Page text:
Just a hired hand getting his just reward

Tyler Cowen, economist and co-author of the interesting and valuable econ blog Marginal Revolution, takes a contrarian position on CEO compensation in his NYT article, A Contrarian Look at Whether U.S. Chief Executives Are Overpaid. He cites a paper recently published by economists Xavier Gabaix and Augustin Landier.

Their core argument is simple. If we look at recent history, compensation for executives has risen with the market capitalization of the largest companies. For instance, from 1980 to 2003, the average value of the top 500 companies rose by a factor of six. Two commonly used indexes of chief executive compensation show close to a proportional sixfold matching increase (the correlation coefficients are 0.93 and 0.97, respectively; 1.0 would be a perfect match).

Cowen does not discuss what has happened to the average worker’s compensation during this same time period. Without looking it up, I’d bet that it did not rise by a factor of six.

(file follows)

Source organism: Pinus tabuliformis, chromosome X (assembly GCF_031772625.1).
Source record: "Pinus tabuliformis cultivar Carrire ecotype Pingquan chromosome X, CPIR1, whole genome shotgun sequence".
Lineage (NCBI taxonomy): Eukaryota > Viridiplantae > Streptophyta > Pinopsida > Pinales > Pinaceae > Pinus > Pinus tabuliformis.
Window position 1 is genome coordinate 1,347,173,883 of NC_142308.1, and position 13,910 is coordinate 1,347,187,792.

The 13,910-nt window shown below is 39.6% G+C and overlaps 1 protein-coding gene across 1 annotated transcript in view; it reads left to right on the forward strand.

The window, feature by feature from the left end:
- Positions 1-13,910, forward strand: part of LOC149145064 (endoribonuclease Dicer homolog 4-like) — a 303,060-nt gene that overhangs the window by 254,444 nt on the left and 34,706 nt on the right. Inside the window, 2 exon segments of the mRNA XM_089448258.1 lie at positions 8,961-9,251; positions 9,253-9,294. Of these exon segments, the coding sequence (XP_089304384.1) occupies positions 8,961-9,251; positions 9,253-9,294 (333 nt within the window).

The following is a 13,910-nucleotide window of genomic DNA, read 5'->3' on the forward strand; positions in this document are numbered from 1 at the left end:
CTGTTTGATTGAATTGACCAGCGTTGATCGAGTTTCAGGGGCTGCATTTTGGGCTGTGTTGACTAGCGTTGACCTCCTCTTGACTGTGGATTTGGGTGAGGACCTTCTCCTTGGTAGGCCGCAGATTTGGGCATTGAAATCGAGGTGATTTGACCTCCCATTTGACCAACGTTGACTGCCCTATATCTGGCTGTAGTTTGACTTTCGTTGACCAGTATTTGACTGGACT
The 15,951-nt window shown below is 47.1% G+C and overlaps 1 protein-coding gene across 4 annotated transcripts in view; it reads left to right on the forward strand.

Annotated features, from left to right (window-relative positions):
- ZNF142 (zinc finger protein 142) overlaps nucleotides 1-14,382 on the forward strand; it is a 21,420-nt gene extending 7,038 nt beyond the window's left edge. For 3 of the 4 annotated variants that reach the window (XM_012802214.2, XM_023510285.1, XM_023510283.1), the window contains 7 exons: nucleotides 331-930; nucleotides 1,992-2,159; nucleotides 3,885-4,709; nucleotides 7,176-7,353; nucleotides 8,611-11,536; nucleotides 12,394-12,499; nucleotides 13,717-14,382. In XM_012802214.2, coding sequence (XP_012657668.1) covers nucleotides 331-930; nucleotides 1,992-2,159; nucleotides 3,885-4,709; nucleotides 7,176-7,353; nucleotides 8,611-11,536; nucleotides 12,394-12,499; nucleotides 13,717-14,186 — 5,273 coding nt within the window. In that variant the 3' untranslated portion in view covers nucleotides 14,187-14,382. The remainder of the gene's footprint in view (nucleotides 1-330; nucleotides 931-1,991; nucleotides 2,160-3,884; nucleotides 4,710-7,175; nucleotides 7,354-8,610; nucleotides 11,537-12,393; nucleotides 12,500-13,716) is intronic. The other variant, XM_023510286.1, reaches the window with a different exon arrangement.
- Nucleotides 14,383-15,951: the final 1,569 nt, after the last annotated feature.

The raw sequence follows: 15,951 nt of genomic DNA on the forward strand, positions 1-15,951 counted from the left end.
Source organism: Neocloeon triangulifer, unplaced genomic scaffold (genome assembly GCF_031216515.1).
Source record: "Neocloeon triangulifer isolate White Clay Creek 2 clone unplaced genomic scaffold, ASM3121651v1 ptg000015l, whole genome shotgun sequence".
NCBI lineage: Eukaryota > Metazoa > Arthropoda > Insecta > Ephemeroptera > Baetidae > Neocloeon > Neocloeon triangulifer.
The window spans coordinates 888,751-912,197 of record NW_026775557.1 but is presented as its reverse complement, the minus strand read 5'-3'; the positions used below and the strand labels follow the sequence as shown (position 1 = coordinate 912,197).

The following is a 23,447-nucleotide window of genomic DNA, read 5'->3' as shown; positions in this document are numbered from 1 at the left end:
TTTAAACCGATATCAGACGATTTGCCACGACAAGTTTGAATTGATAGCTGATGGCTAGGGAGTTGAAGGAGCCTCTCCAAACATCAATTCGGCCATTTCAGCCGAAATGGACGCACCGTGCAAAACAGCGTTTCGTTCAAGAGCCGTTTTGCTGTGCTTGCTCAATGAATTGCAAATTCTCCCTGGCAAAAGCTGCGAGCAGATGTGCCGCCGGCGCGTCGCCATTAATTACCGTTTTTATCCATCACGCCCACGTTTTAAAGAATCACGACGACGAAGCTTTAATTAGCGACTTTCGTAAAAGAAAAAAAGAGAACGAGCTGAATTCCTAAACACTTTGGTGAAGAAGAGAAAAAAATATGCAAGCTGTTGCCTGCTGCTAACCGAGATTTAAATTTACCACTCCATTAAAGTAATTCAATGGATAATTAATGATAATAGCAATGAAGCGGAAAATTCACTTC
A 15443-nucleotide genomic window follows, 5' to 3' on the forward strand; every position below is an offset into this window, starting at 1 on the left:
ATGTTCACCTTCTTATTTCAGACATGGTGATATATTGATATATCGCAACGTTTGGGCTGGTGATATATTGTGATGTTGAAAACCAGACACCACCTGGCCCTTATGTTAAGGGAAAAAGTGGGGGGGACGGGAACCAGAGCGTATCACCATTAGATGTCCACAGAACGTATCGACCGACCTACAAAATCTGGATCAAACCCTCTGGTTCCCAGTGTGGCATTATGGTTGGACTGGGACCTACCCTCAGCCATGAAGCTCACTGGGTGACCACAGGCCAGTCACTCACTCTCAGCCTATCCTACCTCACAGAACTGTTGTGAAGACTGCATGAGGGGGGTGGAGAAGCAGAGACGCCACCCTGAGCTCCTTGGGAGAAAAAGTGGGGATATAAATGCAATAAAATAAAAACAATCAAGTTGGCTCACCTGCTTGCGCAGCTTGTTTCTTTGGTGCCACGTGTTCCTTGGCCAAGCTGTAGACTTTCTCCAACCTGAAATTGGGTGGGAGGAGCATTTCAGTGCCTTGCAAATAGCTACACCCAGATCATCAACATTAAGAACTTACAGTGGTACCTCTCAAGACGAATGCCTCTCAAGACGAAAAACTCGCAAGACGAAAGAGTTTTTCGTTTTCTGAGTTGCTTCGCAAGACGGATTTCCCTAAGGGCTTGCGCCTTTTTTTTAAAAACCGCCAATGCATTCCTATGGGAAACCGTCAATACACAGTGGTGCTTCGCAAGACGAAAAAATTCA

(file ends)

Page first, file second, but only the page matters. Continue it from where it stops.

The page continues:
One theory says that CEOs are merely hired hands increasing shareholder value for their shareholders. If compensation is dependent on shareholder value, doesn’t that apply to the other workers also?

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Published in: on May 18, 2006 at 10:24 am  Comments (1)  

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  1. Your post evokes a thought that has come to mind over the last year whenever I hear how well “the American economy” is still doing.

    As the rich get richer and the poor poorer, how well “the economy” is doing becomes an abstraction increasingly unrelated to how well the nation as a whole is doing.


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